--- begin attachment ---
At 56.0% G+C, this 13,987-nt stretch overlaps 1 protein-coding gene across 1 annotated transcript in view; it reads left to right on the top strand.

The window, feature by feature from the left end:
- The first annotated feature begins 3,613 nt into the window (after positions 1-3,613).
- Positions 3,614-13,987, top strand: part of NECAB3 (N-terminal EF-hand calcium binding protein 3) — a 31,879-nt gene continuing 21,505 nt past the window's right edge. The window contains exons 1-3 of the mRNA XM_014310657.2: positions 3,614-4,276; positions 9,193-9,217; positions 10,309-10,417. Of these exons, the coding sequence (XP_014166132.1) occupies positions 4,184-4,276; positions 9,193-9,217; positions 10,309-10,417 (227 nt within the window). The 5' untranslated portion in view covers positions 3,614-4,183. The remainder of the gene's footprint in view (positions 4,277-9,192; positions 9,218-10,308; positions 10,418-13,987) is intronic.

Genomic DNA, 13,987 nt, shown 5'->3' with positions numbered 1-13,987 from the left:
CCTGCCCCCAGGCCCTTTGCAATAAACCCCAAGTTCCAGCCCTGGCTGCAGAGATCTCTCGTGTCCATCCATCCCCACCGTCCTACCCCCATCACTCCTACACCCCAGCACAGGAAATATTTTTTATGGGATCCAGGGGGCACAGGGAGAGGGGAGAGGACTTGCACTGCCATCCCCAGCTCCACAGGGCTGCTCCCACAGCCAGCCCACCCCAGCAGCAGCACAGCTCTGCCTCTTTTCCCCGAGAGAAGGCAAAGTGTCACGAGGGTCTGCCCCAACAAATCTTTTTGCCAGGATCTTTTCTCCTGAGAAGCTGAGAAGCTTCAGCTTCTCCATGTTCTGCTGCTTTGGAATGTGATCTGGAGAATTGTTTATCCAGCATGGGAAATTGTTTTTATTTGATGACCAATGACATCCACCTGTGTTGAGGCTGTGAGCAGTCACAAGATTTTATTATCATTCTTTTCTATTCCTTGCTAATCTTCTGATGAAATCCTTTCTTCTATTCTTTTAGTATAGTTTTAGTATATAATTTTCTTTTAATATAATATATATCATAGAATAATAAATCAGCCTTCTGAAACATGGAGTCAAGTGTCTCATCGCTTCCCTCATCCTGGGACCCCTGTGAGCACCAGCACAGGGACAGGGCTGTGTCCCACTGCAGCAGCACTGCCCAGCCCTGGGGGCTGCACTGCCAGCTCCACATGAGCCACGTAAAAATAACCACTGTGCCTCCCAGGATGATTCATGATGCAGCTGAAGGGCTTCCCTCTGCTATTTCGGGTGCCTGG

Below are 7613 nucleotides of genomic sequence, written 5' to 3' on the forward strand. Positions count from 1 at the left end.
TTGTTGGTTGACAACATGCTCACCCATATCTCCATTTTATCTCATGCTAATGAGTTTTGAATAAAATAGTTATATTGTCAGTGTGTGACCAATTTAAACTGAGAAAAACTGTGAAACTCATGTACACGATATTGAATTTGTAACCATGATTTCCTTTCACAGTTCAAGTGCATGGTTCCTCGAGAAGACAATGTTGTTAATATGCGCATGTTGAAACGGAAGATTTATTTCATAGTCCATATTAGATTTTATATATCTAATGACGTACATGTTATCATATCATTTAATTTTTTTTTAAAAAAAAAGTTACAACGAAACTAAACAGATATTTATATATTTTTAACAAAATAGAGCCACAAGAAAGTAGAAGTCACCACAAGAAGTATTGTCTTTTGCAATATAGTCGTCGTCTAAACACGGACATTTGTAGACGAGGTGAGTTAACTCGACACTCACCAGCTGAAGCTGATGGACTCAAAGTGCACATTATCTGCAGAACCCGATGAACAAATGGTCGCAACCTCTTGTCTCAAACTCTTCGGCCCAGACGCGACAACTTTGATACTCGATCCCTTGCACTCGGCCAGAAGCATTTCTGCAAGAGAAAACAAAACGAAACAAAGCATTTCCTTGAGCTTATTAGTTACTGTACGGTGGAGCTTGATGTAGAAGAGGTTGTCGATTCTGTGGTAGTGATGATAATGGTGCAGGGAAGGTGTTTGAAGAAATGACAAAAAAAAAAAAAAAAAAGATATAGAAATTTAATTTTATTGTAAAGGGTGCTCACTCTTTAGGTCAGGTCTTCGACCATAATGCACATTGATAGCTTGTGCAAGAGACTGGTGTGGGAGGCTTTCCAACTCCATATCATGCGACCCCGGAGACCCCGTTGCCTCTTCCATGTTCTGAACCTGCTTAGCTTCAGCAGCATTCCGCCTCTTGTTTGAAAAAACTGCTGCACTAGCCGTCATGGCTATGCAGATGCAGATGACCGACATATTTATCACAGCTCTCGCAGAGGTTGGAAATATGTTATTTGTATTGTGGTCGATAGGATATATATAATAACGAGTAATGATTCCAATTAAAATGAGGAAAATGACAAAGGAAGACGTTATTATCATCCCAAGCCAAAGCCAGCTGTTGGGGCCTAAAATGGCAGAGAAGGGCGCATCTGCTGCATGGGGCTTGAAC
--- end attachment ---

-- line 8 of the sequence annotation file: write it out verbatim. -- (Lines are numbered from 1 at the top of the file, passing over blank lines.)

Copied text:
TTGTTGGTTGACAACATGCTCACCCATATCTCCATTTTATCTCATGCTAATGAGTTTTGAATAAAATAGTTATATTGTCAGTGTGTGACCAATTTAAACTGAGAAAAACTGTGAAACTCATGTACACGATATTGAATTTGTAACCATGATTTCCTTTCACAGTTCAAGTGCATGGTTCCTCGAGAAGACAATGTTGTTAATATGCGCATGTTGAAACGGAAGATTTATTTCATAGTCCATATTAGATTTTATATATCTAATGACGTACATGTTATCATATCATTTAATTTTTTTTTAAAAAAAAAGTTACAACGAAACTAAACAGATATTTATATATTTTTAACAAAATAGAGCCACAAGAAAGTAGAAGTCACCACAAGAAGTATTGTCTTTTGCAATATAGTCGTCGTCTAAACACGGACATTTGTAGACGAGGTGAGTTAACTCGACACTCACCAGCTGAAGCTGATGGACTCAAAGTGCACATTATCTGCAGAACCCGATGAACAAATGGTCGCAACCTCTTGTCTCAAACTCTTCGGCCCAGACGCGACAACTTTGATACTCGATCCCTTGCACTCGGCCAGAAGCATTTCTGCAAGAGAAAACAAAACGAAACAAAGCATTTCCTTGAGCTTATTAGTTACTGTACGGTGGAGCTTGATGTAGAAGAGGTTGTCGATTCTGTGGTAGTGATGATAATGGTGCAGGGAAGGTGTTTGAAGAAATGACAAAAAAAAAAAAAAAAAAGATATAGAAATTTAATTTTATTGTAAAGGGTGCTCACTCTTTAGGTCAGGTCTTCGACCATAATGCACATTGATAGCTTGTGCAAGAGACTGGTGTGGGAGGCTTTCCAACTCCATATCATGCGACCCCGGAGACCCCGTTGCCTCTTCCATGTTCTGAACCTGCTTAGCTTCAGCAGCATTCCGCCTCTTGTTTGAAAAAACTGCTGCACTAGCCGTCATGGCTATGCAGATGCAGATGACCGACATATTTATCACAGCTCTCGCAGAGGTTGGAAATATGTTATTTGTATTGTGGTCGATAGGATATATATAATAACGAGTAATGATTCCAATTAAAATGAGGAAAATGACAAAGGAAGACGTTATTATCATCCCAAGCCAAAGCCAGCTGTTGGGGCCTAAAATGGCAGAGAAGGGCGCATCTGCTGCATGGGGCTTGAAC